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What is a Monocoque chassis? – Explained

What is a Monocoque chassis? - Explained

Credit: Channone Arif

The term Monocoque is a structural design whereby stresses are applied to the outer skin, rather than using an internal structure such as ribs and cross beams. It's a bit like an egg really.

It’s a French name for ‘single shell’. French Aeroplane builders had a desire to build a stressed skin that was light and strong, that would need little internal structure.

To make an enclosed aeroplane fuselage was a relatively simple design task as all the surface is complete with no holes. For a racing car however, once you create a cut out for the driver to sit in, it becomes much more challenging, as much of your rigidity has suddenly disappeared and naturally would want to fold in on itself, which means you have to use extremely tough materials.

This is where Carbon fibre plays its trump card, as it's essentially one piece, there are fewer stress points, unlike a typical aluminium Monocoque where you have rivets and welds.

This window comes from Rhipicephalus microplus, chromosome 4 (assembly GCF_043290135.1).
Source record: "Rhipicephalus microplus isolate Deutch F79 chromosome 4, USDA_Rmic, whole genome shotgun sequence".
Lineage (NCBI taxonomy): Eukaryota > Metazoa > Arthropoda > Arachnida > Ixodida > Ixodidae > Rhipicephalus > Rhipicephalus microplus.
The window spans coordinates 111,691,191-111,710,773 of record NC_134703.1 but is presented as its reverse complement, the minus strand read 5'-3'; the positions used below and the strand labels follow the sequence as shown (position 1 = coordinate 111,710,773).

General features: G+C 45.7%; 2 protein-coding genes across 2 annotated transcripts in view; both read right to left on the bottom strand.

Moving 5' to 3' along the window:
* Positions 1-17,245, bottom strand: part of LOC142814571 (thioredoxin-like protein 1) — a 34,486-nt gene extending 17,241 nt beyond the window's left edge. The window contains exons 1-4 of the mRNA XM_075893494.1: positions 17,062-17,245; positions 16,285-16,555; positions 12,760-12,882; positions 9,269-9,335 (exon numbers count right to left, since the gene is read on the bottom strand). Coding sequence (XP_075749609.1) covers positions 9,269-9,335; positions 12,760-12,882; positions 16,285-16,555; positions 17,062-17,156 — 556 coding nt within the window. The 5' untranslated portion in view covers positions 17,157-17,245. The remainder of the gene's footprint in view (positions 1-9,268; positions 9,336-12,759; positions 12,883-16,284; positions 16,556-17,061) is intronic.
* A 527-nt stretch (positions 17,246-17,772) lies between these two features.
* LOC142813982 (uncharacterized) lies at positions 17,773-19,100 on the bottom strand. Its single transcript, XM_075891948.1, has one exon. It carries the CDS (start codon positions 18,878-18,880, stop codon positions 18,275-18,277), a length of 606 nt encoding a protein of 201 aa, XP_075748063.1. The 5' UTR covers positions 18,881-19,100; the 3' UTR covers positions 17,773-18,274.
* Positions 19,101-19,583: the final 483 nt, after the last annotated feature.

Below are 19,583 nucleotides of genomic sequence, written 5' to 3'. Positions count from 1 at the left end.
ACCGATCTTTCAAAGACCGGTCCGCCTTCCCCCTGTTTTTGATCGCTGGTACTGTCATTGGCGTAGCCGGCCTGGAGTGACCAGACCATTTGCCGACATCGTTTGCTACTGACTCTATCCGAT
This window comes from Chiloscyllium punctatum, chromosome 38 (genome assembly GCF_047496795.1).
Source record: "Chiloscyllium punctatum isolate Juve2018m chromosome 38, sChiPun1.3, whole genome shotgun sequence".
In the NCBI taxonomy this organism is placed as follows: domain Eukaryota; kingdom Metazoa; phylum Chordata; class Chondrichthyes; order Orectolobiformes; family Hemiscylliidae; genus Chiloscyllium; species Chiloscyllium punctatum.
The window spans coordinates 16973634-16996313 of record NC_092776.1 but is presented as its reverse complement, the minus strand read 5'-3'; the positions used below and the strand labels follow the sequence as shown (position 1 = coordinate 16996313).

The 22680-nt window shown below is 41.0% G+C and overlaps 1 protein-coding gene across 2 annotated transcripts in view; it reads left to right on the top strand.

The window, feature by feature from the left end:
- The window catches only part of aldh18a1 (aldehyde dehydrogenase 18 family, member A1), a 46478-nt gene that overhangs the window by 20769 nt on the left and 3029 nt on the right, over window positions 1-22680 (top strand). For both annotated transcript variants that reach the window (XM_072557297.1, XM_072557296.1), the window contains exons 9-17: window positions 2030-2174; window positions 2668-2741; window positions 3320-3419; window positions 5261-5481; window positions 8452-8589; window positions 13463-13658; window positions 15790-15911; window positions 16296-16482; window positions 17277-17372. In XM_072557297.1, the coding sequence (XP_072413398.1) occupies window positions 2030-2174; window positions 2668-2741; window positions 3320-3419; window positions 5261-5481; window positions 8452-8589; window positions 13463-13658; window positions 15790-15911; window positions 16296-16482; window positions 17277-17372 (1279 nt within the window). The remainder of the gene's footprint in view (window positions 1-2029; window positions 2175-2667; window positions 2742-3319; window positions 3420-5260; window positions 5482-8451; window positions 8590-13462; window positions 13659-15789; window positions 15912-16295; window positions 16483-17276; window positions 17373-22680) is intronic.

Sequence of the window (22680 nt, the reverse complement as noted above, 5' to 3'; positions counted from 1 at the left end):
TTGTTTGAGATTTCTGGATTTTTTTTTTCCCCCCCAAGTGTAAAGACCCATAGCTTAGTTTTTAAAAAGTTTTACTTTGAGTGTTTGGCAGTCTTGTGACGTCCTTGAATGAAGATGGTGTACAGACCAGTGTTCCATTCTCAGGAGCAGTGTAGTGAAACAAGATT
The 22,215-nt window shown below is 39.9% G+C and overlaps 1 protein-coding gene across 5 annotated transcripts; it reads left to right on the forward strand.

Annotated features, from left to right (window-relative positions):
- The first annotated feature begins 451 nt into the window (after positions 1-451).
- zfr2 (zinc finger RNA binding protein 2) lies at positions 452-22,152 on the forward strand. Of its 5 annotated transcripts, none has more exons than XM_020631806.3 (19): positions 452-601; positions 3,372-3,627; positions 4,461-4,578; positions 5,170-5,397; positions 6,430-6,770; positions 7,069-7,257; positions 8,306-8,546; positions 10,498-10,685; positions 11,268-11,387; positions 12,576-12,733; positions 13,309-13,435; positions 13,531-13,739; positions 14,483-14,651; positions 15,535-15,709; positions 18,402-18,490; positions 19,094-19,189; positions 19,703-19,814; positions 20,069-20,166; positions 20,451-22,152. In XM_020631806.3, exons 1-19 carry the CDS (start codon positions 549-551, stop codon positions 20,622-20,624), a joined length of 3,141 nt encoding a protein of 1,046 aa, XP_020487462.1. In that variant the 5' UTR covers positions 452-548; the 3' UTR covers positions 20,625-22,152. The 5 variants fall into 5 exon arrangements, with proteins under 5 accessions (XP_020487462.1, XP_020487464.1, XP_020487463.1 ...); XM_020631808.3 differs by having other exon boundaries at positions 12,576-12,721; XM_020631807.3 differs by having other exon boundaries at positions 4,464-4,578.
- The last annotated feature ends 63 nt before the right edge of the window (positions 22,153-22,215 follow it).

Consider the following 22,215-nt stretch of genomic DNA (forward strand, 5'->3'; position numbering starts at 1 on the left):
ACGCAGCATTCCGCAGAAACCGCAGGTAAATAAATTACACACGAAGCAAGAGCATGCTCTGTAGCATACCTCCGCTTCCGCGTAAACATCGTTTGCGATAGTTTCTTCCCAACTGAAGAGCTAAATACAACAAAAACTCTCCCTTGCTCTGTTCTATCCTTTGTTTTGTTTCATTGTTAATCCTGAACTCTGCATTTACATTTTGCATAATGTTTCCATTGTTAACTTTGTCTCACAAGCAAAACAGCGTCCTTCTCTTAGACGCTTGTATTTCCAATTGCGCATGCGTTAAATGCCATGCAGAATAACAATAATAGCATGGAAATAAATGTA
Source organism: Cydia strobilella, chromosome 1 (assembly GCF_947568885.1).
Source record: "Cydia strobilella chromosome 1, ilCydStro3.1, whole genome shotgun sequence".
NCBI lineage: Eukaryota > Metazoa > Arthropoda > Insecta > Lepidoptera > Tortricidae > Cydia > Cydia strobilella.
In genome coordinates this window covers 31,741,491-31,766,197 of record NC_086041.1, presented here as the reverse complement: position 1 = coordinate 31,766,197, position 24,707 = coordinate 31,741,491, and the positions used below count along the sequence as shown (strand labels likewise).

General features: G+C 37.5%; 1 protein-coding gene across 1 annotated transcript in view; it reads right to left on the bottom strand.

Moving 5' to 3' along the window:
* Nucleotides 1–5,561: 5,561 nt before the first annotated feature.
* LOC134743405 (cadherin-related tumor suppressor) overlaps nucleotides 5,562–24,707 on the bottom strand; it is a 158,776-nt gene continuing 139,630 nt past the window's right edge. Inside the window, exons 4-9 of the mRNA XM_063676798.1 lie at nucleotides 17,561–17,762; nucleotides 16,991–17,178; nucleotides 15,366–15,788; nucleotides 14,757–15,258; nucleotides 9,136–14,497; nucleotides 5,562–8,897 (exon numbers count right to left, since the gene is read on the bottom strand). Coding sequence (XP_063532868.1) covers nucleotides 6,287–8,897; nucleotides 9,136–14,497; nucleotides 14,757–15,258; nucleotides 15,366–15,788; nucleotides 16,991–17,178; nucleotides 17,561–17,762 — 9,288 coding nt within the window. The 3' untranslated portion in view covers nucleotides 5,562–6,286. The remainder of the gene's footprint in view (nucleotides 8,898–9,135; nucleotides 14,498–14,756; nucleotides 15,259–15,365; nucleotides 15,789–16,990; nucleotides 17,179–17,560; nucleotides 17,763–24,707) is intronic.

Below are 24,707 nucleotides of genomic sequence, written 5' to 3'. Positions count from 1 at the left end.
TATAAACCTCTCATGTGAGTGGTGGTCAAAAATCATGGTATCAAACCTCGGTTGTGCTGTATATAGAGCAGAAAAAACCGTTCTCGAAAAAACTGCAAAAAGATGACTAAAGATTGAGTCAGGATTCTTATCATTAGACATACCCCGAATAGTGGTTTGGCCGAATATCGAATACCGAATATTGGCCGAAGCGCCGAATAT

This means you can create an open top monocoque and keep the high strength that’s required, as well as mounting suspension pick up points that can withstand extremely high loads.

The strength of a composite Monocoque chassis becomes only apparent once there is a big high-speed shunt where everyone still holds their breath, and drivers still walk away. These are now commonly referred to as safety cells in series such as F1 and Indy cars, this also becoming their primary objective in the design process.

The priority of safety doesn’t stop there, by altering the construction of these carbon structures, designers continue their work with crumple zones around the Monocoque Safety Cell. Such areas are not completely obvious such as a nose cone, where underneath the glamourous paintwork is a cleverly disguised tapered crash structure, with alternating fibre directions which deforms progressively to absorb the energy from a heavy impact.

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